God sprickt myt synem hilgen munde:
Wat lanth, wat lanth schal ick nu wanderen?
Int besluth sprickt de dot alsus
God speaks with His holy mouth:
Watch and pray - at all times!
Death does not send you any letter
he comes sneaking just like a thief.(2)
Therefore journeyman, hold on to the hand,
you must along into another land.
Nurse! come here with the child;
I take the host [together] with the servants
the sister, the brother with all the guests;
old, young, bad and also the best.
God, who lives in the highest throne
will reward everybody justly [according to their] labour.
What land? What land shall I now wander [to]?
I came straight from the west from Flanders.
Now you come, Death, rushing forth with force;
I had not thought of you yet.
I would rather go to inns with my companions -
to The White Owl or to The Red Rooster.(3)
Alas, terrible Death - spare this child
whom I here wrap in the sheet.
Alas, I would quite well like to keep the child.
Alas, spare me too - I poor girl.
Alas, let me live still,
what could it hurt or benefit you?
Step all here, clergymen, also you laymen;
I will mow you all down
with this scythe - great and small -
with right earnest I mean you all.(4)
My strike is with great haste
so whom I get hold of, I hold on to.
Dance along - I'll lead the song....
The journeyman appears to be widely traveled. In medieval Europe it was normal for young craftsmen who had completed their apprenticeship to wander around from country to country, "on the walz", for two or three years. The English word journeyman might refer to this custom, but it is also possible that "journey" in this case means "a day's work".
There's no picture of the journeyman. In Des dodes dantz the picture of the journeyman was the same as that of the nobleman (picture to the left).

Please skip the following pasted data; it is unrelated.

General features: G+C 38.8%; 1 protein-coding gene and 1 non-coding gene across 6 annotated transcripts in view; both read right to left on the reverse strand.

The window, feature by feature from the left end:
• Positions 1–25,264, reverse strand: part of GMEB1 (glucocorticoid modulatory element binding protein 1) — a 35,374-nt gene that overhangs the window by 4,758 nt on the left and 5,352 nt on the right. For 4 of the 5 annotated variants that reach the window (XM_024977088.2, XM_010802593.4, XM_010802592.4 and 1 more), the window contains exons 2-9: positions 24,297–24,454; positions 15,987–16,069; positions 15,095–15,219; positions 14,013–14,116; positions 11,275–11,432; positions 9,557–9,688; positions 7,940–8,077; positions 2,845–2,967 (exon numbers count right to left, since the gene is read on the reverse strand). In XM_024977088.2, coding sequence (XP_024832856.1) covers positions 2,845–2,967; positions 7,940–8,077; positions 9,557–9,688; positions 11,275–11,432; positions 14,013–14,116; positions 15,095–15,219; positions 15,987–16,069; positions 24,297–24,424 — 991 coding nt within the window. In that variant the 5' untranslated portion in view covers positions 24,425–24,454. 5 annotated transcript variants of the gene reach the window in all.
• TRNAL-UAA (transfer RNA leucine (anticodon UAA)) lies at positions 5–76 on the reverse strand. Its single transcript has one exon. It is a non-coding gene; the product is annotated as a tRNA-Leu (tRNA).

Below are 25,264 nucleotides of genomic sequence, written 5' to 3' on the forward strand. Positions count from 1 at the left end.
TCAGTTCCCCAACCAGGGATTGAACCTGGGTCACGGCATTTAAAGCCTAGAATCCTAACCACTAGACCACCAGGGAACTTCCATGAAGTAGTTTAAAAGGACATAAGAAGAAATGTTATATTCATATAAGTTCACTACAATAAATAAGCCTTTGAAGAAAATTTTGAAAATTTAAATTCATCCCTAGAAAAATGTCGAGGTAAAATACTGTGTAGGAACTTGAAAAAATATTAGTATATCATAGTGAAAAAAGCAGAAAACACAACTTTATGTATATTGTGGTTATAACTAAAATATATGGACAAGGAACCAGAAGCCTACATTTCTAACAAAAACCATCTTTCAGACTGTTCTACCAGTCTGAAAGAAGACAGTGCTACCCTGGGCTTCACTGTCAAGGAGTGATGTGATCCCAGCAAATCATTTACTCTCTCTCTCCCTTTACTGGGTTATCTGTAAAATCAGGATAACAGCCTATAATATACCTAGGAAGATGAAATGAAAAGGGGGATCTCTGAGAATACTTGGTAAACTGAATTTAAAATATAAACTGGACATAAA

Due to the jumbled layout of Dodendantz one might get the impression that the journeyman is the last dancer. However there is little doubt that the nurse and child are the last: Firstly because the child is always the last, secondly because Dodendantz is supposed to be read from right to left, and thirdly because the journeyman's thoughts go the taverns that he's already longing after: The White Owl and The Red Rooster. You can't let a moral play end with the last dancer reminiscing about pubs.
In Copenhagen's dance of death the Danish translator has become confused by the layout and placed the child before the journeyman. As a result the translator has "censured" the journeyman's lines, so the last dancer's last words isn't on the subject of pubs.
Footnotes: (1) (2) (3) (4)
God sprack mit synem hilgen munde:
Waket unde bedet to aller stunde,
De dod sendet ju neynnen breff,
Mer he kummet slikende alse eyn deff.
See also this note about Death as a sneaking thief.
Historical maps mark a "Roter Hahn" in Fleischhauerstraße (between Breitestraße and Königstraße).
"To der Wytten Ulen" has probably no relation to Bierbar UHU, which is located next to Lübeck's central railway station.